These are what we call the 'YMMV items.' Things that some people find in this work. We call them 'your mileage might vary' because not everyone sees these things in the same way. This starts discussions in the trope lists, a thing we don't want. Please use the discussion page if you'd like to discuss any of these items.
YMMV: Rune Factory Frontier
Complete Monster: Gelwein. A scientist banished from the Imperial Research Center in Norad for his theories on using Runes for powering weapons of mass destruction, he attempts to continue his research by draining the Life Energy from a sentient floating island, condemning the island's sentience to a slow, torturous death in the process. When told that the floating island could, if completely drained of its energy, fall out of the sky and crush a town's worth of innocent people underneath it, he smugly says that it's not his problem. He also kidnaps Mist and uses her energy to power the giant rune that makes him invincible.
Don't forget about Melody. She's so well liked that they made another character that looks similar in Rune Factory 3 and clearly expected her to be one of the most popular, as evidenced by her presence in the first OP.
Fridge Logic: The recipe given for the wedding bouquet is said to be part of the tradition for proposing to someone in Trampoli, yet it requires an ingredient that can only be found on Whale Island, which was inaccessible until Raguna grew a path to it, so how could there be any married couples in town without a needed ingredient for the traditional bouquet?
People get married elsewhere and move here.
The real question is why they even pretend it's a tradition. Eunice's parents are the only married couple in Trampoli, and they tied the knot before showing up. Since the town was founded by Stella, who is herself single, anyone before Raguna who got married in Trampoli would've have to have moved out.
Normally, it doesn't make any sense to be able to create an entire jar of jam using a single strawberry, but did you see how huge the fruit are in this game?
Game Breaker: The Runey System, either in a good way or a bad way. Bottomlined, having a lot of prosperity areas can make crop growth ridiculously fastnote At 6, onions grow at the same rate as turnips., but if you don't take care of the Runey balance quite often, you'll be waiting for weeks for a turnip to grow.
That's just a con for not taking care of Runey population properly. And properly taking care of it is another story...
Scrappy Mechanic: If you don't like it, the Runey System. Basically, you have to balance out nature spirits (Complete with their own food chain, so they never STAY balanced) by sucking them up with an inefficient "Harvester" and spreading them out evenly throughout the world. If you do it right, your crops will grow much faster (To the point of Game Breaker status; see above). But if you ignore this (Or aren't aware of the need to do so) the runeys will die out. And Runeys dying out in even ONE AREA (There are 7 or 8 areas) of the world can cause crops to take much longer to grow (Up to 4 times as long!) and/or randomly die in your fields. Needless to say, it has caused a case of Broken Base.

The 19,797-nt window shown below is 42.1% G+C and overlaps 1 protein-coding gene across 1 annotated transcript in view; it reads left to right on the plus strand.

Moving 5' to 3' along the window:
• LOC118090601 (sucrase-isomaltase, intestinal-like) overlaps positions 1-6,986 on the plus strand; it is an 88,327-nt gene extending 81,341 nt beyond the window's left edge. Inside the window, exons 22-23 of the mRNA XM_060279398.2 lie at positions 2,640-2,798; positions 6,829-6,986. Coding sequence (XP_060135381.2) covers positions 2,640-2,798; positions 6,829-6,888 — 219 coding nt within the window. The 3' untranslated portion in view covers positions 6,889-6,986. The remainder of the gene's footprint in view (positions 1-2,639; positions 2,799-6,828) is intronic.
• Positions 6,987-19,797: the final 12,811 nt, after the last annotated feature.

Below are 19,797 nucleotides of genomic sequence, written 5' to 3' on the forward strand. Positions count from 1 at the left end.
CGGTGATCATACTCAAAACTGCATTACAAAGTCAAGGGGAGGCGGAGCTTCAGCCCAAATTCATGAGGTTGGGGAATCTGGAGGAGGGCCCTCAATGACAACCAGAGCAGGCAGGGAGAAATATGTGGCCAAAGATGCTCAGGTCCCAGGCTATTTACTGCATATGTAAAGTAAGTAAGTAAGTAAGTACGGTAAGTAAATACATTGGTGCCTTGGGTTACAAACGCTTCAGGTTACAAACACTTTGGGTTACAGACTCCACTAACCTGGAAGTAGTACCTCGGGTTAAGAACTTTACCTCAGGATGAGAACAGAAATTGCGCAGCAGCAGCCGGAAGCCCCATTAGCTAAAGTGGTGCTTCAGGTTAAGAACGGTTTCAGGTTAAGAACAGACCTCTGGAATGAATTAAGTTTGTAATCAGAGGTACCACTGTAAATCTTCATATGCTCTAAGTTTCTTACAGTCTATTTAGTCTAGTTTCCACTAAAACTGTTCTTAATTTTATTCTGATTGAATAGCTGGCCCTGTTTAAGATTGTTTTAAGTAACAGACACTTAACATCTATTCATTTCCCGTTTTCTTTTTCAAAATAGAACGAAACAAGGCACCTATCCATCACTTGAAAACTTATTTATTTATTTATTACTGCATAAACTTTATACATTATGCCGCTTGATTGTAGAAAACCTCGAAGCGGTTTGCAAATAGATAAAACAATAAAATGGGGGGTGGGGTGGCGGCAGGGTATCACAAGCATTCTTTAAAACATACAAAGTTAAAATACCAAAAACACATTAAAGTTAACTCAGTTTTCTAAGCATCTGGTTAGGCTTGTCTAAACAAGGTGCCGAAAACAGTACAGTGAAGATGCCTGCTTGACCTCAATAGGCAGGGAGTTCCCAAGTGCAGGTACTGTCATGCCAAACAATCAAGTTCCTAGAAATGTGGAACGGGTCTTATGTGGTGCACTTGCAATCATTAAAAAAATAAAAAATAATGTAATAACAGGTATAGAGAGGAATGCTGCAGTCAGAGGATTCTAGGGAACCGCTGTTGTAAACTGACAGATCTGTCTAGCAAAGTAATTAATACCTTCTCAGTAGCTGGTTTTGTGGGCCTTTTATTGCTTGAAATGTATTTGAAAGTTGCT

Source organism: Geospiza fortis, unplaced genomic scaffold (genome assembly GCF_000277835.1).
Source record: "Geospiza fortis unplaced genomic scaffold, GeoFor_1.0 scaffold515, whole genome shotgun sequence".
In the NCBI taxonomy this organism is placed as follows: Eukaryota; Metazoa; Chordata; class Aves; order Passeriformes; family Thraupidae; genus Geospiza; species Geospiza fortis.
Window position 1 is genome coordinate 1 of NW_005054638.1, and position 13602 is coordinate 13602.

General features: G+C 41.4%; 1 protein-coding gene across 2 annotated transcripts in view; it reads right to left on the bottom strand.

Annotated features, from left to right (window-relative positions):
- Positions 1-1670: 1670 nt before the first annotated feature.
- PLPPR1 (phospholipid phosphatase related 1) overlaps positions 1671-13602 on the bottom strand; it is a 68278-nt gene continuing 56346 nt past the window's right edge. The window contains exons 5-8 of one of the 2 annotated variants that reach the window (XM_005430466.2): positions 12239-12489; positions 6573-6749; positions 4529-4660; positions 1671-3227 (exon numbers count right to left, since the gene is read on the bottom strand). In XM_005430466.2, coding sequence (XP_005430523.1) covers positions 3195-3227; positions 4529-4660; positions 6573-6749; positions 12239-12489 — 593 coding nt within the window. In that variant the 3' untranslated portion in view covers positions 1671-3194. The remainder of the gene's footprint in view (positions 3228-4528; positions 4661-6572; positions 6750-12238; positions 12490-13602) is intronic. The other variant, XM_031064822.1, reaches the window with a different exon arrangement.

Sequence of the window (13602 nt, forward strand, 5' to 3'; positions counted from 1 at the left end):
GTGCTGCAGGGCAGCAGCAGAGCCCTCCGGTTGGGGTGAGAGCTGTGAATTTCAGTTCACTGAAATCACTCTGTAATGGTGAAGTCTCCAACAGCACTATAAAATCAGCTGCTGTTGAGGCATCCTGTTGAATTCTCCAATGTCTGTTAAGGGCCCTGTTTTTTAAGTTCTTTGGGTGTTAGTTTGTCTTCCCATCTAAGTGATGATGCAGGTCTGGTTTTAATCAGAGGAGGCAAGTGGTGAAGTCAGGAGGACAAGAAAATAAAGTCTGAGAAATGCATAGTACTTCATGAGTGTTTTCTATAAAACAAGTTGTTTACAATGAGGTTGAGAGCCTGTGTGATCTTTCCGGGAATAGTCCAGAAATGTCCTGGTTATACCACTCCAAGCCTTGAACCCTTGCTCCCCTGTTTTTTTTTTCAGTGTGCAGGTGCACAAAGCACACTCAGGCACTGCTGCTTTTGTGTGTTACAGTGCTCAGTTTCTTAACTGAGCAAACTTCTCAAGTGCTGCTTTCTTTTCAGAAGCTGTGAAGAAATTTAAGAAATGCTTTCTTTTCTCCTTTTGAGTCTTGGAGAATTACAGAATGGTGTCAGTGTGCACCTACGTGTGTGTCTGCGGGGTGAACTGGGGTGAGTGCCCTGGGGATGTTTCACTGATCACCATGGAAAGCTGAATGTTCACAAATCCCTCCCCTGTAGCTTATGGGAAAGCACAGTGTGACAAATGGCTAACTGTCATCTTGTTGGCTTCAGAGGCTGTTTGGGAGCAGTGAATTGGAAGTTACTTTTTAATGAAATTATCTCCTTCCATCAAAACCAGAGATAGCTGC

While those that like it point out that it can speed up crop growth and can be streamlined, critics have some valid points when they point out that it's fairily inefficient, tedious, and NOT optional at all. Simply put, if you don't spend a good chunk of time on the system, you can kiss your chances of farming goodbye as your crops take forever to grow and randomly die.
To clarify on why it can be love or hate, you need to collect different Runeys and release them in order to balance them out (on top of natural death/growth rates). To collect them requires using an item to suck in near by Runeys. However, doing so results in a good 4 second or so animation and it only sucks up Runeys very near you (around 12 or so in a crowd) and it does so indiscriminately (you can't pick which ones you want and you will suck up everything in range). You can't move while this is happening either. Releasing them also results in a long animation (and you can't move). And you need to do this for many areas each of which can have tens of different Runeys spread all over the area. The result is that while the mechanic isn't necessarily bad, the means to interact with it is long and imprecise. If you want to suck up only 2 near by Runeys of a specific type, you end up having to suck up all nearby Runeys and then release the all of the Runeys except for the 2 you want.
The worst part is that the game and the manual don't really explain this at all. They mention it, but don't explain any of the finer points. To truly understand how to make it work you'll have to look on the internet.
That One Boss: If you don't know the tricks, all the bosses will qualify, even if not at first. But the dungeon bosses just outshine the storyline bosses in particular; in addition to their massively towering sizes, they can ass-whoop you in a few hits even around the first time you fight them. On successive visits, they'll be waiting for you with a new bucket of kick-assery. Even that fades in comparison to their post-endgame power-ups, where their stats are buffed up 2~3 times to hit three digits their original, with their HP literally Over Nine Thousand hitting FIVE digits. Have fun dying!
However, two dungeon bosses need to be defeated only once, and the other two are just optional. But chances are, you're gonna need to fight them sooner or later, since you need their unique drops for... your kid's toys.